This is a not a hard sell, this is just a celebration! The Politics of Punk: Protest and Revolt From the Streets, my third full-length investigation and celebration of punk (following up Visual Vitriol and Left of the Dial), is now available, but also feel free to read it (and any of my other books!) for no cost on Google Books. But if you would like the library-style hardback in your hands, especially as the cold comes quick in the next few months and you have time to read over 200 pages featuring an array of punk interviews with people ranging from the Minutemen, Faith, Really Red, Minor Threat, Scream, and Frightwig to writers for Maximum RocknRoll and Razorcake, to more contemporary punks like Anti-Flag, Red Hare, and the Refused, then here it is. It features the photography of Ben Tecumseh DeSoto , Andy Abbott (a previously unpublished photo of the Clash!), and me, rare flyers, plus a glimpse at topics that have been far under-appreciated, like the links between deaf-punk cultures, the rituals of slamdancing in the no-time zone of sweaty clubs, the overlap between punks and unionism, MDC, Jennifer Blowdryer, and the Plasmatics, and tracing the money of punk volunteerism and outreach. If you are a writer and producer, let me know via a message (firstname.lastname@example.org), and I will relay your information to the book company! For more information, read the attached flyer, and use the code to purchase the book for $28.00! Visit the site here. If you hate books. Ignore this! If you are broke, go to: https://books.google.com/
Also, many thanks to Todd and the crew at Razorcake for publishing my depthy, insightful, and totally current interview with Vic Bondi of Articles of Faith and many others. This is a tremendous follow-up to my piece with him contained in my book Left of the Dial, and given the current climate of volatile politics, rampant culture wars, and technological upheaval, it truly a ‘must read.’ You can dig deep here.
In the upcoming months, look for my interview with Jean Smith, painter and singer for Mecca Normal, in a print edition of Razorcake!
Also, many thanks to Dolf and others at Trust for publishing my photo of MDC in hot-blooded, vitriolic action in Houston, in their newest issue, Aug/Sept 2016, which is at the newsstands now!
I also appreciate having my work referenced in the new African American Folklore: An Encyclopedia for Students (sometimes people forget I am a folkorist!), by Anand Prahlad, which recommends my book Visual Vitriol as a suggested further reading regarding the topic of aerosol/graffiti/street art, which I dedicated a whole chapter to in my book.
Lastly, I recently started posting 120 Days of Women in Punk on my Facebook page, which I have also begun to spin into a book manuscript. I hope to complete an organized draft by mid-winter, if matters converge smoothly. It will not simply be a compendium and reference book, aimed at the everyday market of fans and readers, but it will also feature key anecdotes/insights/memories/overviews by many of the women, in their own words. Friend me on Facebook, and you can see all the rough drafts in process, from today’s entry on Dianne Chai of the Alley Cats, to forty others, so far.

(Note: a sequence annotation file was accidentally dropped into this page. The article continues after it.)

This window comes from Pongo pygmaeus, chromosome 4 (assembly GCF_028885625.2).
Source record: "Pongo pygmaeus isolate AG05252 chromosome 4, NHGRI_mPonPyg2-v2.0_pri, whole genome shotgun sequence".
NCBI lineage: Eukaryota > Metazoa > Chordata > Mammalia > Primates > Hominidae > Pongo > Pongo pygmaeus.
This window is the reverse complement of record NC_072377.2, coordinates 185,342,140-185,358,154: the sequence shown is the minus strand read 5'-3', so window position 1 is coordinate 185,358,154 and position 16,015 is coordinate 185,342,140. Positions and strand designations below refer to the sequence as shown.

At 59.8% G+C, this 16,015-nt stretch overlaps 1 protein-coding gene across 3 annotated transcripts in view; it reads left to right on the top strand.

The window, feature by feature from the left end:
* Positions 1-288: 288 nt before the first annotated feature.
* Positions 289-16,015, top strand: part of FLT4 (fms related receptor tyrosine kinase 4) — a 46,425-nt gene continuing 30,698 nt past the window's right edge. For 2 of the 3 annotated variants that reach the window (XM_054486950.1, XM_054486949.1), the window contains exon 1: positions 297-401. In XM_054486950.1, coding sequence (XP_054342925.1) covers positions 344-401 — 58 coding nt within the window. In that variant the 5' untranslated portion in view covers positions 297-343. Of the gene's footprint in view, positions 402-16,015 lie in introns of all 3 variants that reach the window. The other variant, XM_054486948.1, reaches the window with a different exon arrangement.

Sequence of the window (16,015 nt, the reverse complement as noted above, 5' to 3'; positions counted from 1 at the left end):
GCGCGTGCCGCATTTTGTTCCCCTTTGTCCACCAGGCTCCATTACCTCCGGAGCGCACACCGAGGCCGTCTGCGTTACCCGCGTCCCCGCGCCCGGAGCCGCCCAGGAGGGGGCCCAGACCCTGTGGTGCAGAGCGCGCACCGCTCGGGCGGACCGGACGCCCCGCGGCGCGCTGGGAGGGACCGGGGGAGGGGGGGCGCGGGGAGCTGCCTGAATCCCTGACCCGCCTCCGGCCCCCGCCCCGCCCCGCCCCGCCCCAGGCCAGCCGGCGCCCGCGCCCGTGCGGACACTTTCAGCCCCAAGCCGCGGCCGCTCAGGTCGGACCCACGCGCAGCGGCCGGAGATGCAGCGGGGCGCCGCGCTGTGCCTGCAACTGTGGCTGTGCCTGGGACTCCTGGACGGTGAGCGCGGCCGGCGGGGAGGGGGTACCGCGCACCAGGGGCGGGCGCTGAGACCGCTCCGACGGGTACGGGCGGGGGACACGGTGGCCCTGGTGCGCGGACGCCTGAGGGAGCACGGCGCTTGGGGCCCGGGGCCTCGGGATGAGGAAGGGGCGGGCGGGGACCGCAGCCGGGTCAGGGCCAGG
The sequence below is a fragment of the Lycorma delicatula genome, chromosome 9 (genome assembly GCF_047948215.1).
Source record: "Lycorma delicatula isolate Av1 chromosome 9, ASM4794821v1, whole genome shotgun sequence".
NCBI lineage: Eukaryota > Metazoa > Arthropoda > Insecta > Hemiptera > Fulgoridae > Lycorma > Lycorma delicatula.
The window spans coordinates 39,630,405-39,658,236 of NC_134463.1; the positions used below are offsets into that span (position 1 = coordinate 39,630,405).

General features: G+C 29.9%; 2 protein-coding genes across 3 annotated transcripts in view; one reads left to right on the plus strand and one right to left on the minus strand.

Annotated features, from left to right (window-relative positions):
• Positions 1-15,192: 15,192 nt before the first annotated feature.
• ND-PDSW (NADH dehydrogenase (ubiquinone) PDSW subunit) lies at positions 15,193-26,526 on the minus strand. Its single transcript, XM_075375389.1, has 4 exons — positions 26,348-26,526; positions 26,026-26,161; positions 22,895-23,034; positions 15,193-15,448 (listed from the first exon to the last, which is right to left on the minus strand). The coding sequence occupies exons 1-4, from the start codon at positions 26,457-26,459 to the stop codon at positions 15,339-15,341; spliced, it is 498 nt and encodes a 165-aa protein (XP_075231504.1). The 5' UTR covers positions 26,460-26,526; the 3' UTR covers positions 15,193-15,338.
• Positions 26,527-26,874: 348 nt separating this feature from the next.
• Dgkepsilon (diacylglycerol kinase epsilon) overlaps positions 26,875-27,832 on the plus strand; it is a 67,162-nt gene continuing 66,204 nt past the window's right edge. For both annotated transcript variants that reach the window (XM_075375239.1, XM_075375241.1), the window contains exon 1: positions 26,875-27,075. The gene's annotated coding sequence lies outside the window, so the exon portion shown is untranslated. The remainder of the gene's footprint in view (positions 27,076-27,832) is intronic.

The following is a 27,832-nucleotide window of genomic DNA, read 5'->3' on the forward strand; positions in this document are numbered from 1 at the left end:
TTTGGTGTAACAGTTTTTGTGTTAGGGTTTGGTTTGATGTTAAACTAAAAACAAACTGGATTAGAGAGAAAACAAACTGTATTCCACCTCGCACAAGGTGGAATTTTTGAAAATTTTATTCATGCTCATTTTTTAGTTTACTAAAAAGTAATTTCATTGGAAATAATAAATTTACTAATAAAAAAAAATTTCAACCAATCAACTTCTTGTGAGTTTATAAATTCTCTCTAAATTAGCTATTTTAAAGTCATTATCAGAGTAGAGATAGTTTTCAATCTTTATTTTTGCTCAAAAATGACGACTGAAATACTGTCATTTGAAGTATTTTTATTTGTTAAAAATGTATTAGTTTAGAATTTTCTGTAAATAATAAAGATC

As an equal kind of celebration, I just co-curated (with artist Heather Johnson), an exhibit at the University of Houston Clear Lake that also explores similar territory. It is called Women in Punk: a Legacy of Empowerment, and contains hundreds of pieces of material culture.
Here is a message I sent to faculty: “When we installed, several students and professors engaged us at length, discussing the materials and their own histories, narratives, and insight, thus carving out a brilliant student-faculty-visitor nexus/exchange/co-intentional space, which we often try to foster in classrooms. In this sense, the site became an unofficial learning space, filled with the folk history of women in punk, each marking a kind of empowerment. Plus, the display may be modest, but it is diverse and inclusive, including African American, Hispanic, Muslim, LGBTQ, Asian, and Native American participants over the decades. In doing so, we hoped to create discussions about the roles of women not simply within music communities, but within their own cultures too — each shaped by gender roles, codes, and expectations. The history of women in music is still too secret, and often based on national events, like Riot Grrrls, whereas we also focused on the local (even UH graduates!), who prove that punk is trans-local, grassroots, and Do-It-Yourself. Also, we mix eras/ages/genres, so that students see punk as a continuum, plus not simply an activity of youth — some of the photos I shot and provided include mothers, and a few depict women over 50. Punk is not the ‘past tense’ — it is ever-present, charged anew by each successive generation, but firmly yet pliably anchored by women who have spent decades re-defining themselves.”
Be well, David E!